New approaches to maximizing influence in large-scale social networks
Author(s)Hunter, David Scott,Ph.D.Massachusetts Institute of Technology.
Massachusetts Institute of Technology. Operations Research Center.
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With the widespread adoption of social media in today's society, the problem of identifying the most influential individuals whose adoption of a product or action will spread maximally in the network is of increased practical significance. This thesis considers new strategies and methods for this problem, which is known as the influence maximization problem, focusing on a setting where the influence is determined by some function of user opinions. In the first chapter, we introduce a new model of opinion dynamics that is motivated by research in both social psychology and political science. We present a series of theoretical results concerning the convergence of the opinions to an equilibrium, including conditions under which convergence to a fixed point occurs, an explicit characterization of the equilibrium, and the rate of convergence to the equilibrium. In the second chapter, we propose new approaches to the influence maximization problem in a social network when the dynamics adhere to the model in the first chapter. We consider applying these methods on several large-scale real-world social networks. In doing so, we attempt to measure the validity of the model we propose, consider estimating the relative importance of some special users via a centrality function approach, and highlight the computational efficiency of our influence maximization methods. In the final chapter, we introduce an alternative approach to maximizing influence in a social network that has as a solution a dynamic policy that considers when, what, and with whom an agent communicates. We motivate the necessity for a dynamic policy solution by highlighting some realistic behaviors that make modeling and analyzing real-world dynamics difficult. By leveraging reinforcement learning, we learn policies that account for some of these realistic behaviors and find that these policies exhibit impressive performance on large-scale networks.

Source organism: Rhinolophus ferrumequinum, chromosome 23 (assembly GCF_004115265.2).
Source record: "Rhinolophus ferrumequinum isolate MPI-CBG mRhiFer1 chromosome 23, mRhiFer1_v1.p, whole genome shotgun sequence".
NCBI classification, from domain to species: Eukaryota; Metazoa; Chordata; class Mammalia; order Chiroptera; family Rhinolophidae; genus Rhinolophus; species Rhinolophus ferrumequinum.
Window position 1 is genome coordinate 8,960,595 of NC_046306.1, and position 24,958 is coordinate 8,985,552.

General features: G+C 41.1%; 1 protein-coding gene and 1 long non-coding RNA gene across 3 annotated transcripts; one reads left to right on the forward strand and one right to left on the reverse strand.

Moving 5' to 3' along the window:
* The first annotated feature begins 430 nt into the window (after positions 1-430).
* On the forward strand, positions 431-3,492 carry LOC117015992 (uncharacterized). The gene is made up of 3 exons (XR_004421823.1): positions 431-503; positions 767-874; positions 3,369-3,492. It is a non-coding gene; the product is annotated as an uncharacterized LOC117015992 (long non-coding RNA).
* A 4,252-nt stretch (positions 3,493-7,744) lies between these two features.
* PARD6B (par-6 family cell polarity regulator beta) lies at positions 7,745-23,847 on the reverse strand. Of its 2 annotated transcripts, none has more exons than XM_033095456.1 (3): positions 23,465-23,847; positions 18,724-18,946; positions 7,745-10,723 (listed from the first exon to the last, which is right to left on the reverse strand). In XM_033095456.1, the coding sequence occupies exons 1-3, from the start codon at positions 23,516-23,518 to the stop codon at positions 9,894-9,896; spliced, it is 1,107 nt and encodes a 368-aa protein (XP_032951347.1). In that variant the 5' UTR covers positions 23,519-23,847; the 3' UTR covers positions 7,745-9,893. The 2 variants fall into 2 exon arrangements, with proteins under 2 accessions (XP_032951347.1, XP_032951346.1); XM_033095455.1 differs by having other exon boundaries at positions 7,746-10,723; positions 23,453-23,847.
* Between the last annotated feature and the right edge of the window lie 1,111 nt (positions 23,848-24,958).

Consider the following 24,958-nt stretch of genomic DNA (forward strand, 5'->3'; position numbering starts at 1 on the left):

This electronic version was submitted by the student author. The certified thesis is available in the Institute Archives and Special Collections.Thesis: Ph. D., Massachusetts Institute of Technology, Sloan School of Management, Operations Research Center, 2020Cataloged from student-submitted PDF of thesis.Includes bibliographical references (pages 169-182).
DepartmentMassachusetts Institute of Technology. Operations Research Center
Massachusetts Institute of Technology
Operations Research Center.